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I am familiar with programming, but not VBA or the excel object model. I am finding it intensely frustrating to deal with.

What I have is a single sheet of data with column headings. There are a variable number of headings depending on the type of data, so I need to find a specific column (in all sheets) that is not always in the same place (so I cannot hardcode it).

I want to create a sheet for each last name, preferably title it with that name, and then copy from the original sheet to each specific sheet, all ROWs with the name

What I have so far:

   Cells.find(What:="Last_Name", After:=ActiveCell, LookIn:=xlFormulas, _
       LookAt:=xlPart, SearchOrder:=xlByRows, SearchDirection:=xlNext, _
       MatchCase:=False, SearchFormat:=False).Activate

To find the column with the names. I can then sort the column (which isn't totally necessary, but it helps when doing the copying part manually.)

    ActiveCell.Sort key1:=ActiveCell, Order1:=xlAscending, Header:=xlYes

but after that I am struggling to find a way to get the unique items into a list or array or something.

I know how to create a sheet with

Set WS = Sheets.Add
WS.name = "string name goes here"

So the main part is finding a way to iterate over the unique names, making sheets and copying appropriate rows into the sheets with the same name in the sheet as in the row.

Any tips to learn VBA or any other way (.Net somehow?) of interfacing with Excel would be very appreciated.

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migrated from superuser.com Jan 20 '11 at 18:28

This question came from our site for computer enthusiasts and power users.

    
I was hoping to give you a complete solution, but it's a longer piece of code than I thought. You can get Chip Pearson's FindAll function here and then modify it by using the Row parameter to grab the whole Row each time you find a Cell. You can also simplify it a lot for your particular case. –  Lance Roberts Jan 20 '11 at 19:40

1 Answer 1

up vote 2 down vote accepted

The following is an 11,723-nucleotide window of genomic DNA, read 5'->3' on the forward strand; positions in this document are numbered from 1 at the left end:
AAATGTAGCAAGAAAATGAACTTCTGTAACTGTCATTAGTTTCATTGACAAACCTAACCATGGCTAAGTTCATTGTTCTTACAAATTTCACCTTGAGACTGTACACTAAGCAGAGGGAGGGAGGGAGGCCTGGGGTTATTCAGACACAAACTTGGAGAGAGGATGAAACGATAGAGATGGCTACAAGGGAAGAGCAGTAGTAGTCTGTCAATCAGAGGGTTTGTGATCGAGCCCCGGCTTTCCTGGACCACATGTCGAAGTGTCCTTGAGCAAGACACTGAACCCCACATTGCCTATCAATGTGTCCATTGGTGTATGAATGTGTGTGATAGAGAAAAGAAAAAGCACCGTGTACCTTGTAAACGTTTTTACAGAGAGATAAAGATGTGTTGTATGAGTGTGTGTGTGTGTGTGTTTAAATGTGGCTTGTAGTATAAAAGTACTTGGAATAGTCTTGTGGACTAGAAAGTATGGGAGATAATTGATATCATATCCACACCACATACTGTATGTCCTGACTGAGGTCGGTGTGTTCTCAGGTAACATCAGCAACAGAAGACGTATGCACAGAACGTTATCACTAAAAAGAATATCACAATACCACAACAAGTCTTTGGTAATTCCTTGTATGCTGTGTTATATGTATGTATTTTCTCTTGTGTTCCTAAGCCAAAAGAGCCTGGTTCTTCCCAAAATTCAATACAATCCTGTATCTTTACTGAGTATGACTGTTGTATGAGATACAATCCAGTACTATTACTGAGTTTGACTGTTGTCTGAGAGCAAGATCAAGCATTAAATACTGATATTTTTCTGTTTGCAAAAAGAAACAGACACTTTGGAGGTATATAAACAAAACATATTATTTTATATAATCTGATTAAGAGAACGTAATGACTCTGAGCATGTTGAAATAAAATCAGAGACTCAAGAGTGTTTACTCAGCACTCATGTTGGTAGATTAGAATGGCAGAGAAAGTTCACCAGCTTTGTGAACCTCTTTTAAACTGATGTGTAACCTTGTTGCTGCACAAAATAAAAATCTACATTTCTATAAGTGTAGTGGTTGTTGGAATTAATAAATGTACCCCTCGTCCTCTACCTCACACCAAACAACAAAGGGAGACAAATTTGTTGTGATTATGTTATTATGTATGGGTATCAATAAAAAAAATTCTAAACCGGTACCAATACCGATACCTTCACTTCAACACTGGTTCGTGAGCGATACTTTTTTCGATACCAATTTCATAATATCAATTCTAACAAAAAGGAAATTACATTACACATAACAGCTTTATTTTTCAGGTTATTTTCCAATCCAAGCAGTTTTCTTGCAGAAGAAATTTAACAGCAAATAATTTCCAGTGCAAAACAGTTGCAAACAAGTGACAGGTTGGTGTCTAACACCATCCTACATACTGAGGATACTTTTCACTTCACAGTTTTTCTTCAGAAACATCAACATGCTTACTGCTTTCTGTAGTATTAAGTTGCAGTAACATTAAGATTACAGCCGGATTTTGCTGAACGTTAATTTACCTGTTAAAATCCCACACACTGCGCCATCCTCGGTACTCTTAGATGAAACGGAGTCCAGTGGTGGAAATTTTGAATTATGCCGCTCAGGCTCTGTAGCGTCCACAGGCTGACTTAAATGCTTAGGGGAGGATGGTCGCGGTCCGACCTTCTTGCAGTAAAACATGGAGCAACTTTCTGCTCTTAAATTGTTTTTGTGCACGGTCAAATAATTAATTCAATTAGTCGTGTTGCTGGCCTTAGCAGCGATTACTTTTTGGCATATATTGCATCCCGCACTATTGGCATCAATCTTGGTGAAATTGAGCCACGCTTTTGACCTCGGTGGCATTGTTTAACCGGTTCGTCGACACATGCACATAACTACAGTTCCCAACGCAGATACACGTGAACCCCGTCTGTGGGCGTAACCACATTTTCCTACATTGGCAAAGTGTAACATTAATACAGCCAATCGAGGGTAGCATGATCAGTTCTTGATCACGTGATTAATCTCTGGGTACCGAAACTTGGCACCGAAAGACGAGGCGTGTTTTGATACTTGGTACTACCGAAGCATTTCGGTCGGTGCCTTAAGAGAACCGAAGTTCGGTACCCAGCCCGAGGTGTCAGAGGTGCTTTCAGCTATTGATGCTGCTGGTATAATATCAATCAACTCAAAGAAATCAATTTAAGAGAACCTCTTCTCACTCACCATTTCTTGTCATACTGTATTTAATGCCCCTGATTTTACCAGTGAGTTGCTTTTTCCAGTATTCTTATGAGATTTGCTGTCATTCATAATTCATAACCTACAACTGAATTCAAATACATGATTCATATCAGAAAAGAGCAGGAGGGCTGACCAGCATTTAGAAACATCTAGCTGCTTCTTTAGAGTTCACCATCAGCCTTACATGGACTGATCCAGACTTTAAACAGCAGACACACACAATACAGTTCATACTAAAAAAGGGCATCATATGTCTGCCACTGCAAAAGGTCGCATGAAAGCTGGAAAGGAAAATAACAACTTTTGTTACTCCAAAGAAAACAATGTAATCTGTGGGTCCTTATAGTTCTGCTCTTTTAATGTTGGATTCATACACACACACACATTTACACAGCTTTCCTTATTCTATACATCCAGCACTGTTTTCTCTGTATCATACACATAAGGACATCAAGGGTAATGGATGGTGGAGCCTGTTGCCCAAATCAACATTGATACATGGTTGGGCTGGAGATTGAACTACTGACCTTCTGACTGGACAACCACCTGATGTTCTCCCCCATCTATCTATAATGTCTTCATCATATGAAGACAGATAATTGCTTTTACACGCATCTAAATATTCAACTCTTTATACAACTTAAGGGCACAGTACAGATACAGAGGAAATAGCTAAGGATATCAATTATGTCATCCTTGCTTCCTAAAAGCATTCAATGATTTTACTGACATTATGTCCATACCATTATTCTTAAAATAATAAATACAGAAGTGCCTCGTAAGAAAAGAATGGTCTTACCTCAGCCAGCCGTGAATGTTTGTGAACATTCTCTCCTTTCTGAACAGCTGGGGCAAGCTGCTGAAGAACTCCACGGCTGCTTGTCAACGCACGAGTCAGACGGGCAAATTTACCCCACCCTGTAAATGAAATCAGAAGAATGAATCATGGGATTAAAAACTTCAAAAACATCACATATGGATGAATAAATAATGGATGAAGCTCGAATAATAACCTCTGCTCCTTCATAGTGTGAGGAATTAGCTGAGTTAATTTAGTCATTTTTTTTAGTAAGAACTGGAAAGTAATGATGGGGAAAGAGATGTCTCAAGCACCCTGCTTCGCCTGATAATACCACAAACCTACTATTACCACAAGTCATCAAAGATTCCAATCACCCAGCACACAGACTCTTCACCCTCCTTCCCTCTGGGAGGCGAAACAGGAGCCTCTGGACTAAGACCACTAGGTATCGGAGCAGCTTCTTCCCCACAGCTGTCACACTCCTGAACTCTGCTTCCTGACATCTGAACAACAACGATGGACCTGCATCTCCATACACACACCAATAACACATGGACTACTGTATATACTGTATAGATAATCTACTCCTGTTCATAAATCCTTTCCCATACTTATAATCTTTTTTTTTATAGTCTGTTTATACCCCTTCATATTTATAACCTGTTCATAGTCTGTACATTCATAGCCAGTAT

This should get you close

Sub MakeLastNameSheets()

    Dim rLNColumn As Range
    Dim rCell As Range
    Dim sh As Worksheet
    Dim shDest As Worksheet
    Dim rNext As Range

    Const sLNHEADER As String = "Last_Name"

    Set sh = ThisWorkbook.Sheets("Sheet1")
    Set rLNColumn = sh.UsedRange.Find(sLNHEADER, , xlValues, xlWhole)

    'Make sure you found something
    If Not rLNColumn Is Nothing Then
        'Go through each cell in the column
        For Each rCell In Intersect(rLNColumn.EntireColumn, sh.UsedRange).Cells
            'skip the header and empty cells
            If Not IsEmpty(rCell.Value) And rCell.Address <> rLNColumn.Address Then
                'see if a sheet already exists
                On Error Resume Next
                    Set shDest = sh.Parent.Sheets(rCell.Value)
                On Error GoTo 0

                'if it doesn't exist, make it
                If shDest Is Nothing Then
                    Set shDest = sh.Parent.Worksheets.Add
                    shDest.Name = rCell.Value
                End If

                'Find the next available row
                Set rNext = shDest.Cells(shDest.Rows.Count, 1).End(xlUp).Offset(1, 0)

                'Copy and paste
                Intersect(rCell.EntireRow, sh.UsedRange).Copy rNext

                'reset the destination sheet
                Set shDest = Nothing
            End If
        Next rCell
    End If

End Sub

You'll end with one sheet for every last name in your list. If you have 1,000 unique last names, you'll probably crash excel - sheets are limited to available memory. It doesn't copy the header row, but that's easy enough. And it doesn't check for illegal sheet name characters, so if you have any funky last names, you might want to clean out the non-alpha.

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please go vote for the VBA tag synonyms if you haven't already. Thanks. –  Lance Roberts Jan 20 '11 at 22:16
    
That's close enough. I really appreciate just seeing it. The 'for each' loop lets me know what to look for in the future. I'll be googling every little bit to understand it. –  mhb Jan 25 '11 at 15:54

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